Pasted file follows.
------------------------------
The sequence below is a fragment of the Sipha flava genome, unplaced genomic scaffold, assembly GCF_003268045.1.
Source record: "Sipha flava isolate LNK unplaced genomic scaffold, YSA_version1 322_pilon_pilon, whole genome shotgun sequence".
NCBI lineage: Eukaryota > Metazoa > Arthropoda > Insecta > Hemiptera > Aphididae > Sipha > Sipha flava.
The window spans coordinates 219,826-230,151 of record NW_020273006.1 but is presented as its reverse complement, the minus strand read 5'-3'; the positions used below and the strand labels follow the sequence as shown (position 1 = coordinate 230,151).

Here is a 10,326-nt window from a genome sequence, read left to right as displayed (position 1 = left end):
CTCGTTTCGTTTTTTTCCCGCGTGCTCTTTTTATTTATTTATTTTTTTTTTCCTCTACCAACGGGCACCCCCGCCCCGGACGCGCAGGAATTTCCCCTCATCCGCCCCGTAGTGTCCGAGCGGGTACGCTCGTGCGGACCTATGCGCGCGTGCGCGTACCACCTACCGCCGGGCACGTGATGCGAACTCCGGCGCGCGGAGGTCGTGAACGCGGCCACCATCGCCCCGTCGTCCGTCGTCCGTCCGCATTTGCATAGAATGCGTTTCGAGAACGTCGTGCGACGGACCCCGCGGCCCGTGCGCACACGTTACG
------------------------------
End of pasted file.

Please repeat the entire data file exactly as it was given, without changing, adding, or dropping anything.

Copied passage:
The sequence below is a fragment of the Sipha flava genome, unplaced genomic scaffold, assembly GCF_003268045.1.
Source record: "Sipha flava isolate LNK unplaced genomic scaffold, YSA_version1 322_pilon_pilon, whole genome shotgun sequence".
NCBI lineage: Eukaryota > Metazoa > Arthropoda > Insecta > Hemiptera > Aphididae > Sipha > Sipha flava.
The window spans coordinates 219,826-230,151 of record NW_020273006.1 but is presented as its reverse complement, the minus strand read 5'-3'; the positions used below and the strand labels follow the sequence as shown (position 1 = coordinate 230,151).

Here is a 10,326-nt window from a genome sequence, read left to right as displayed (position 1 = left end):
CTCGTTTCGTTTTTTTCCCGCGTGCTCTTTTTATTTATTTATTTTTTTTTTCCTCTACCAACGGGCACCCCCGCCCCGGACGCGCAGGAATTTCCCCTCATCCGCCCCGTAGTGTCCGAGCGGGTACGCTCGTGCGGACCTATGCGCGCGTGCGCGTACCACCTACCGCCGGGCACGTGATGCGAACTCCGGCGCGCGGAGGTCGTGAACGCGGCCACCATCGCCCCGTCGTCCGTCGTCCGTCCGCATTTGCATAGAATGCGTTTCGAGAACGTCGTGCGACGGACCCCGCGGCCCGTGCGCACACGTTACG